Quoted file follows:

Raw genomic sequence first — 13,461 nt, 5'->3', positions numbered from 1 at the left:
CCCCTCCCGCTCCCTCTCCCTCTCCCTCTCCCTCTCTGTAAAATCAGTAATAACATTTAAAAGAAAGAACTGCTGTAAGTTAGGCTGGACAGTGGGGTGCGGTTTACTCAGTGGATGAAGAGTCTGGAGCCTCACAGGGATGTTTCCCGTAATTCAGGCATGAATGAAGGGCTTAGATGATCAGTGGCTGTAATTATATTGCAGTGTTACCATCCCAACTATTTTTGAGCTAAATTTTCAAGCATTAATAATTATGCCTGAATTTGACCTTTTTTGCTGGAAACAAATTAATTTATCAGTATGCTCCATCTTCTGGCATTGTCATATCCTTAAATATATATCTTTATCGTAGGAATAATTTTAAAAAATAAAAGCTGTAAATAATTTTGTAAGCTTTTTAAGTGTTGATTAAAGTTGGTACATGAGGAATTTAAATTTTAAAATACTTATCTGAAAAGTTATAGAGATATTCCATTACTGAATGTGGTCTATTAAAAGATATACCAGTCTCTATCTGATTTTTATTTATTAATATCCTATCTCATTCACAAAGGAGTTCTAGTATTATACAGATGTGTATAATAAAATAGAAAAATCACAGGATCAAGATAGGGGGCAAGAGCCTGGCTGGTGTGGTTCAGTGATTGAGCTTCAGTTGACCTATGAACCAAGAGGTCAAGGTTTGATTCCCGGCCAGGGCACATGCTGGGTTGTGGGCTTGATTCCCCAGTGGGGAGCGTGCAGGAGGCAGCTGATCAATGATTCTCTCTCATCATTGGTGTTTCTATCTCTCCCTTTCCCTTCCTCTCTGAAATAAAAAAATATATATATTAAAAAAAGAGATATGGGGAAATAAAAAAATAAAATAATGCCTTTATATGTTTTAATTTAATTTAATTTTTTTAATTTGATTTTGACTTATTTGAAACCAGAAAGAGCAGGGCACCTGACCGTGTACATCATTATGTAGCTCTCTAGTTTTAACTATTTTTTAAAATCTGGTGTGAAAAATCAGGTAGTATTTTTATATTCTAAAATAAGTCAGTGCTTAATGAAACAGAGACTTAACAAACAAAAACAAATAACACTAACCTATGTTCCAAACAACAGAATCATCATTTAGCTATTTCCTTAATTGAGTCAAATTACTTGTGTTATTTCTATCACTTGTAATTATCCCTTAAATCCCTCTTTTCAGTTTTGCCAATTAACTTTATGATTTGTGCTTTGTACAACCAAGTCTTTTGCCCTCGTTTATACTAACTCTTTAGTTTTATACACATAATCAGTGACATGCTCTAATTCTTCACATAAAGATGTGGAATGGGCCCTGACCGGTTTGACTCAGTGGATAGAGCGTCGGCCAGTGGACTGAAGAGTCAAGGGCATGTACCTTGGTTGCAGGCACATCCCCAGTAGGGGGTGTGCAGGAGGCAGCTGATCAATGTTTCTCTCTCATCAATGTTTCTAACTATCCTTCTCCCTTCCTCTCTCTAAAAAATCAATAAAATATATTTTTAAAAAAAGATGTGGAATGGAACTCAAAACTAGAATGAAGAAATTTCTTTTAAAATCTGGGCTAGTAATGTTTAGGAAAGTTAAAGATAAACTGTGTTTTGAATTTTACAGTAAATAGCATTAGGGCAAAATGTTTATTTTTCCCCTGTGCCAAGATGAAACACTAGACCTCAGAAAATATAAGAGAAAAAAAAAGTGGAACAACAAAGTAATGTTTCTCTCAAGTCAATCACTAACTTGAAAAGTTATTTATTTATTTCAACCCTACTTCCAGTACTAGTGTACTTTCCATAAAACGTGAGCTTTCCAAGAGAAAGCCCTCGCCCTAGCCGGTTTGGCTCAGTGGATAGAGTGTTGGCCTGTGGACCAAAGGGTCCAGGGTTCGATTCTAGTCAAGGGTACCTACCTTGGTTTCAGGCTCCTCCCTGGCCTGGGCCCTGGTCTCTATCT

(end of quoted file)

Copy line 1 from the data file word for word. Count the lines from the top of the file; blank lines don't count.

Raw genomic sequence first — 13,461 nt, 5'->3', positions numbered from 1 at the left: